A Noah's Ark Amusement Park Has Been Green-Lit In Kentucky, Because Science Doesn't Always Win
Line up two by two, everybody: A Noah's Ark-themed amusement park is officially in the works in Kentucky. For this, we can thank the widely-publicized debate between Bill Nye the Science Guy and the park's creationist founder, Ken Ham, earlier this month. After all the attention from their creationism vs. evolution debate, Ham was able to secure a flood of funding for his 500-foot replica of Noah's Ark from sympathizing supporters.
The 800-acre Ark Encounter park in Kentucky is set to open for business in the summer of 2016, with groundbreaking scheduled to begin in May.
A little backstory: Ham is president of Answers In Genesis, a Christian ministry. He is also the founder of Kentucky's Creation Museum, which currently offers an exhibit on how Lucy the hominid ("the poster girl of human evolution") is connected to the Bible. His organization received $14.4 million in private donations to build the ark.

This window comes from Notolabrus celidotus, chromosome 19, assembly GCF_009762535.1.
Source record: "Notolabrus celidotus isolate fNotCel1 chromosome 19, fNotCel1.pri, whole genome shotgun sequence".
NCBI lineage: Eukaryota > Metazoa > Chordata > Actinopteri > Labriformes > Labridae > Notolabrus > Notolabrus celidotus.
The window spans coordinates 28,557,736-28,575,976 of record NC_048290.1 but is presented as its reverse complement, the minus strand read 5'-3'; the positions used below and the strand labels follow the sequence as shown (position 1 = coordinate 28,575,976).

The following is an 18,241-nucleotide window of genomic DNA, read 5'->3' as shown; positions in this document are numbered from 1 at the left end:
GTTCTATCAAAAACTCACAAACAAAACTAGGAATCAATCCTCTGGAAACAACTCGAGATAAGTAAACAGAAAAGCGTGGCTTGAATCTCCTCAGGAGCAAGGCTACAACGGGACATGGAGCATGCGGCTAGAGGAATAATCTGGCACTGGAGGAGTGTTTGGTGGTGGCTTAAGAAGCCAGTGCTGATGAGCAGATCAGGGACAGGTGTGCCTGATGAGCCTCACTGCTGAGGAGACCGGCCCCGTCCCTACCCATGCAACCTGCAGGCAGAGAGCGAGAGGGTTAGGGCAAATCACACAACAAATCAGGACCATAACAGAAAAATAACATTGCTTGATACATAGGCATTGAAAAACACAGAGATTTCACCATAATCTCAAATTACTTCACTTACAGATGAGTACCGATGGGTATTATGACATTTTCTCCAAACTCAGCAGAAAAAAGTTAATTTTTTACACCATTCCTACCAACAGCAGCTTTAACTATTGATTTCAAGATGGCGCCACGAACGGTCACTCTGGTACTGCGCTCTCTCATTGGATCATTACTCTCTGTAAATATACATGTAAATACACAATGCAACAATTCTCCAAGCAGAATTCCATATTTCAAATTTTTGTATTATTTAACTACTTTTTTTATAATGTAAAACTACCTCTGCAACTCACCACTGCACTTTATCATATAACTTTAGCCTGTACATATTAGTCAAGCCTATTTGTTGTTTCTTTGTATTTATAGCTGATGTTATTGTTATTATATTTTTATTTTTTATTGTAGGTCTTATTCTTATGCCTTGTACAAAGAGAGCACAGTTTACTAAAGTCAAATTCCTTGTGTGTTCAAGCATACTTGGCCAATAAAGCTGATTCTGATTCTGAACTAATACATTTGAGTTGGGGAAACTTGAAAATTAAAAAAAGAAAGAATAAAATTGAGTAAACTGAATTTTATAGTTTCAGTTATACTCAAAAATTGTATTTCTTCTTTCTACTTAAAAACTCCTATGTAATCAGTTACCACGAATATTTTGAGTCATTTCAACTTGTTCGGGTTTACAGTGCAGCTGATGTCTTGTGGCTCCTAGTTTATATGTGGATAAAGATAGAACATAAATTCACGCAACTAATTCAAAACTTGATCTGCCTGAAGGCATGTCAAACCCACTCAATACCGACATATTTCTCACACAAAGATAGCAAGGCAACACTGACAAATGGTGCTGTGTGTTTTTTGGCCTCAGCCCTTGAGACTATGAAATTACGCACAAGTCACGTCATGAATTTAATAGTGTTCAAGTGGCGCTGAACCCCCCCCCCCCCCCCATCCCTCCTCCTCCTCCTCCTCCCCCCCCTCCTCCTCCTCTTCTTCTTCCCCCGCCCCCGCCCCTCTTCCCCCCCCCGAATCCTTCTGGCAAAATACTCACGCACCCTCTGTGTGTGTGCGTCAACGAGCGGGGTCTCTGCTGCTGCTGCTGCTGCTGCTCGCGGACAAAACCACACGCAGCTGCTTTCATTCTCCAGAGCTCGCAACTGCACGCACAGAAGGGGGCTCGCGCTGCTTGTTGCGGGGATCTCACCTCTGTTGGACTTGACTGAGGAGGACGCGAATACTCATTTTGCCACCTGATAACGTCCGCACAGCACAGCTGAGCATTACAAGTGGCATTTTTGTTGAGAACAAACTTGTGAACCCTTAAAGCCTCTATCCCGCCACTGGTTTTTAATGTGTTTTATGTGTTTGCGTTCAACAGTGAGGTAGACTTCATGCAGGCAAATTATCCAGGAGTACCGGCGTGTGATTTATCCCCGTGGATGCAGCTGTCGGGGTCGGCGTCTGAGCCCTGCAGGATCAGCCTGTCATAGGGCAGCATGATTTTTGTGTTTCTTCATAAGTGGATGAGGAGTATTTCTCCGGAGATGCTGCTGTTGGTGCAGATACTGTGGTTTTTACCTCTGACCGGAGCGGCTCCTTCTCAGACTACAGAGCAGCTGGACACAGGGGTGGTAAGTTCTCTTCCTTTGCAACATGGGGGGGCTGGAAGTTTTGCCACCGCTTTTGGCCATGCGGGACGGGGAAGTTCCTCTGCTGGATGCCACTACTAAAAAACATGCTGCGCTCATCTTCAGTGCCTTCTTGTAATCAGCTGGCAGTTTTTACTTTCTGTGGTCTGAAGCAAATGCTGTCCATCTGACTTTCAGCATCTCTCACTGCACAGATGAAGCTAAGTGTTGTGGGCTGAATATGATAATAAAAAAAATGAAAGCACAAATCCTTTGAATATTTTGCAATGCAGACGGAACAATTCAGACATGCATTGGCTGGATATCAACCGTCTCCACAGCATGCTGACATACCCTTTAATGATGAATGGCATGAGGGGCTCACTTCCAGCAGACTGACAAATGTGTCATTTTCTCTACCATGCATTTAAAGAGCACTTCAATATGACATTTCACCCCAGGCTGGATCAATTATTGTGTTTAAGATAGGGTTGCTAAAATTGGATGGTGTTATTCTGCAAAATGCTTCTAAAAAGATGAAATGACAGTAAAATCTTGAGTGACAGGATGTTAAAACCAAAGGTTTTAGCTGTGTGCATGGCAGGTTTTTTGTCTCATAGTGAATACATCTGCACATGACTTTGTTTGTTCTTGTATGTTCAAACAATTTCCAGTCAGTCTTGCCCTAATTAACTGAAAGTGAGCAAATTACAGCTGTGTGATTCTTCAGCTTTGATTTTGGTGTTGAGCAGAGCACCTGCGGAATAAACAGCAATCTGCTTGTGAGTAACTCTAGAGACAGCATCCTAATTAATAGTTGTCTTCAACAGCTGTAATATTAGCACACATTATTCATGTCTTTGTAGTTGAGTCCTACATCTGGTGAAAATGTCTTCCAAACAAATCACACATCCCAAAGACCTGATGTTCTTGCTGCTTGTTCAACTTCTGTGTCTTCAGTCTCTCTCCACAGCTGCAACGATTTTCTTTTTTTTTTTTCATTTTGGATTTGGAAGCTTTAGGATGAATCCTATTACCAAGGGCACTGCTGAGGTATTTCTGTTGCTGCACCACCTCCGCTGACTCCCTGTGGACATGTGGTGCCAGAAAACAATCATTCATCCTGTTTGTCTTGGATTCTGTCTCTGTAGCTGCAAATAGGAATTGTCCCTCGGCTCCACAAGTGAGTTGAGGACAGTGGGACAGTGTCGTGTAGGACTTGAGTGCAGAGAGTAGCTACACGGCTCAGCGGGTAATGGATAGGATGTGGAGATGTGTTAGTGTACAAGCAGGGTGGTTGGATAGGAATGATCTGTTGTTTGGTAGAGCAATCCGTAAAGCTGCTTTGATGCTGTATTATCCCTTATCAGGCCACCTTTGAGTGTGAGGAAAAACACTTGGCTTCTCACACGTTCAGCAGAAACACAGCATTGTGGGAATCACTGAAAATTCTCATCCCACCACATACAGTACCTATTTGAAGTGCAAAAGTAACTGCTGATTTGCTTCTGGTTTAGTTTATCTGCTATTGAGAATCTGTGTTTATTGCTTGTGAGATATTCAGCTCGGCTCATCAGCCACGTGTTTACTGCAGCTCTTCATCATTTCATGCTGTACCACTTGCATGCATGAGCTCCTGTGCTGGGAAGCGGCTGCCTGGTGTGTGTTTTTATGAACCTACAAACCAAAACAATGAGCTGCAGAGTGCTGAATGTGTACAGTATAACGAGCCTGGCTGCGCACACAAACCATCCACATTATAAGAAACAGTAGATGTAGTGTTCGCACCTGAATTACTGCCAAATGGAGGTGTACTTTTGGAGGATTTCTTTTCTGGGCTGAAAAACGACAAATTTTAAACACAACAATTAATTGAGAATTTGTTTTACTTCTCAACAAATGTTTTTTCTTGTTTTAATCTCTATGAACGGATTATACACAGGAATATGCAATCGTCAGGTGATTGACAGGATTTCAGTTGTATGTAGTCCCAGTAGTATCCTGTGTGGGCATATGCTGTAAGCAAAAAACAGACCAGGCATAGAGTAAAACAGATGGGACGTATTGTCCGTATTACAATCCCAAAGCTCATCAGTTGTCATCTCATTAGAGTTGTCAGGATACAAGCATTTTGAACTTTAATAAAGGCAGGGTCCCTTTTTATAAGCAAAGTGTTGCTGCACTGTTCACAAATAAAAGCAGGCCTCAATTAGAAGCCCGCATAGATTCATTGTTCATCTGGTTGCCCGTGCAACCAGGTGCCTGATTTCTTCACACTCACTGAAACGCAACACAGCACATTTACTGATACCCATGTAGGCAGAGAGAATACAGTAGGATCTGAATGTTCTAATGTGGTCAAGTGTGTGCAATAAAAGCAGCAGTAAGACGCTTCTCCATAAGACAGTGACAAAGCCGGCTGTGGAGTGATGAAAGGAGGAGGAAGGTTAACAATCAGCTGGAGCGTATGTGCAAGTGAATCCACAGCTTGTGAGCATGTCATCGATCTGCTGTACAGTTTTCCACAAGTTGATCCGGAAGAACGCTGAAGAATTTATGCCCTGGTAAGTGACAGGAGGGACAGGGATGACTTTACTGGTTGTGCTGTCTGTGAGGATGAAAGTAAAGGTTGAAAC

Its construction is expected to cost nearly $25 million, and the entire park's first phase alone will cost them more than $70 million. The project was first announced in 2010, but ground to a halt when money got tight.
According to Ham, the ark will be the country's largest timber-frame structure — we've always wanted one of those! Haven't you? — and the park will include a Biblical-era village, animal shows, and a Tower of Babel replica.
Sounds like a party. Oh, and the ark won't have real animals on board, only animatronic ones — so don't bring any of your pets for salvation.
Supporters claim the park will be an economic boon to Northern Kentucky. The mayor of Williamstown, where Ark Encounter is located, says it'll bring hundreds of jobs to the area. The park is expected to draw up to two million visitors per year.
And people are already willing to pay up for admission to the park. Ark Encounter's lifetime VIP passes — which cost up to $3,360 and include a construction hard hat and video package — have already sold out, according to its website.
In response to the project's newfound funding, Bill Nye said he's "heartbroken and sickened for the Commonwealth of Kentucky.”
Looks like science lost this round.